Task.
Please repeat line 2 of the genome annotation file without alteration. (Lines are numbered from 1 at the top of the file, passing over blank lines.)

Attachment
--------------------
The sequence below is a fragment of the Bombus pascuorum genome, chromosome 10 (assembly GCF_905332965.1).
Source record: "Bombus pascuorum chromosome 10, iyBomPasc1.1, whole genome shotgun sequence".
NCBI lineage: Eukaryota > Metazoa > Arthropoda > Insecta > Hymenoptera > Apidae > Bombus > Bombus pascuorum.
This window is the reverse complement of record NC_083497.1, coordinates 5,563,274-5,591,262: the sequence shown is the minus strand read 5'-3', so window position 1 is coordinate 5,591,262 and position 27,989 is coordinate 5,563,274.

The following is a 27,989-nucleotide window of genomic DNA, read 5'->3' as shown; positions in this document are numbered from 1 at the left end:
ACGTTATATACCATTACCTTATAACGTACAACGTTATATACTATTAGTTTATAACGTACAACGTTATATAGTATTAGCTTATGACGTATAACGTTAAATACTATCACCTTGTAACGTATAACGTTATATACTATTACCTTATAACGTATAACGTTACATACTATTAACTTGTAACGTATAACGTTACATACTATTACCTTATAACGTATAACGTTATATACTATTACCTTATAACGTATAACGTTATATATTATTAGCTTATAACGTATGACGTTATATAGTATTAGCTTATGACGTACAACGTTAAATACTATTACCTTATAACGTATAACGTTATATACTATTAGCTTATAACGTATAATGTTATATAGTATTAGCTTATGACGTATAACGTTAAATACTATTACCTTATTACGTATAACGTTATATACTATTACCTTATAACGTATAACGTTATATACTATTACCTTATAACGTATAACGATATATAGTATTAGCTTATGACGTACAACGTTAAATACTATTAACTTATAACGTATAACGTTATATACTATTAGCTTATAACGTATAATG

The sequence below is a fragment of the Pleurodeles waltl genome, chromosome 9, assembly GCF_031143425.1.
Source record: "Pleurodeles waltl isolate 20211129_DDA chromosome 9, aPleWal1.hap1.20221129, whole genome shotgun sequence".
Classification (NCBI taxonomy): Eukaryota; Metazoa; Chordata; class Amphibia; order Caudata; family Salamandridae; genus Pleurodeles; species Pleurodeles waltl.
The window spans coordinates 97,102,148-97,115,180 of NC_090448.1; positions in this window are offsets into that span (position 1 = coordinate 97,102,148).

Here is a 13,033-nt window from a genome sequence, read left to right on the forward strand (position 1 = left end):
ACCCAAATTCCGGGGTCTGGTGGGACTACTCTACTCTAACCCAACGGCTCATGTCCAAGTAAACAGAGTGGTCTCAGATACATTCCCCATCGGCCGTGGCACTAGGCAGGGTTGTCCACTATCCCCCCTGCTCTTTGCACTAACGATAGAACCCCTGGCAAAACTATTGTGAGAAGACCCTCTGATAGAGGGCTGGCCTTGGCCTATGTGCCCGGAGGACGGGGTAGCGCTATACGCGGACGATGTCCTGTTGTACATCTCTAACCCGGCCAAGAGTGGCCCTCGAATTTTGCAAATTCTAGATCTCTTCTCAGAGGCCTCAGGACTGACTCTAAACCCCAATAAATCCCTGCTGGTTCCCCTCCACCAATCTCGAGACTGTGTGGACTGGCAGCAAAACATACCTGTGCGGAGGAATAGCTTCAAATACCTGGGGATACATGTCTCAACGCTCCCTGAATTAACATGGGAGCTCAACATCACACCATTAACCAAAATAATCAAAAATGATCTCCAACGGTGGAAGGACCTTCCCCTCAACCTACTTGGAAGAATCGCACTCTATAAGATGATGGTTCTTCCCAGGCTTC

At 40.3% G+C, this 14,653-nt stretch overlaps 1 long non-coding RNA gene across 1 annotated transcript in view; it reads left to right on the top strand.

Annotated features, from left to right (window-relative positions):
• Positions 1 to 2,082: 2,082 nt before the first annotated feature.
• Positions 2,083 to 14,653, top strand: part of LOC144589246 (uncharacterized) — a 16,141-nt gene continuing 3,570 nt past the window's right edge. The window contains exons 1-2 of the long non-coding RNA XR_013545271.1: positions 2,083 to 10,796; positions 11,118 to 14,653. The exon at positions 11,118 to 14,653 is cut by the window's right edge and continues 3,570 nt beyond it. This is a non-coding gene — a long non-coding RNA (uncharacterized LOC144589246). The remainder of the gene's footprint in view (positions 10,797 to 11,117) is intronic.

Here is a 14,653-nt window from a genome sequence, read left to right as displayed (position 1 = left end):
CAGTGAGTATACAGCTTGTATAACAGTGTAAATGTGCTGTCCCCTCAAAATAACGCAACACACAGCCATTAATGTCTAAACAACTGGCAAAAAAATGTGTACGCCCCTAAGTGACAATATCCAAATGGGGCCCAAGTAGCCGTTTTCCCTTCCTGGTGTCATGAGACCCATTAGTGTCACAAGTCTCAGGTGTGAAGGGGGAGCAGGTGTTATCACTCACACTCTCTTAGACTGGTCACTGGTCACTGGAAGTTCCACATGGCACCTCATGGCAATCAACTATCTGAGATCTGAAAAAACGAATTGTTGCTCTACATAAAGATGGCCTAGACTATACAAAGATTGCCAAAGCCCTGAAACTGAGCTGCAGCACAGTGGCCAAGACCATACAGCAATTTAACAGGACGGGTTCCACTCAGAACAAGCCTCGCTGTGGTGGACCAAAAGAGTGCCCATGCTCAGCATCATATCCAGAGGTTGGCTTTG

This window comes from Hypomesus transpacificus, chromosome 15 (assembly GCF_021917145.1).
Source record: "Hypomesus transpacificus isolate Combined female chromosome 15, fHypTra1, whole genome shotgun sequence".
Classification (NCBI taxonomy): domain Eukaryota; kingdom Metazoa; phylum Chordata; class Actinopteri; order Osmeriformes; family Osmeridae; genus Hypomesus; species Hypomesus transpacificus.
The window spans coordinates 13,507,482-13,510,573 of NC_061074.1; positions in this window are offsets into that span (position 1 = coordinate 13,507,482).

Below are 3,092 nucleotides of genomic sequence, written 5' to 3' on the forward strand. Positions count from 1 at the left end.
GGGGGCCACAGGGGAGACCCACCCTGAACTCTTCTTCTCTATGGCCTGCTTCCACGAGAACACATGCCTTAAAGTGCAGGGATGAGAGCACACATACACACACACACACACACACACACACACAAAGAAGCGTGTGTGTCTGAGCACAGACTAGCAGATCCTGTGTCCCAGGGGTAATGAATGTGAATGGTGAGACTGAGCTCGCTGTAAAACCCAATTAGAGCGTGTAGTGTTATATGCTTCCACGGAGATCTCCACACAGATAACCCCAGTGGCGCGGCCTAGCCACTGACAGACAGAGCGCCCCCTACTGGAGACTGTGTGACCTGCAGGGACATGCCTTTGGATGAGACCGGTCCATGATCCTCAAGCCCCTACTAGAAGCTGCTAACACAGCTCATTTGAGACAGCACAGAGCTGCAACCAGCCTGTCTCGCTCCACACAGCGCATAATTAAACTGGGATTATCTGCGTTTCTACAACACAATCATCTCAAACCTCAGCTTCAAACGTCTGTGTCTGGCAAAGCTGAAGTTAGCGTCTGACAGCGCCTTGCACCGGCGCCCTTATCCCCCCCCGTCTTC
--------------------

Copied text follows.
Source record: "Bombus pascuorum chromosome 10, iyBomPasc1.1, whole genome shotgun sequence".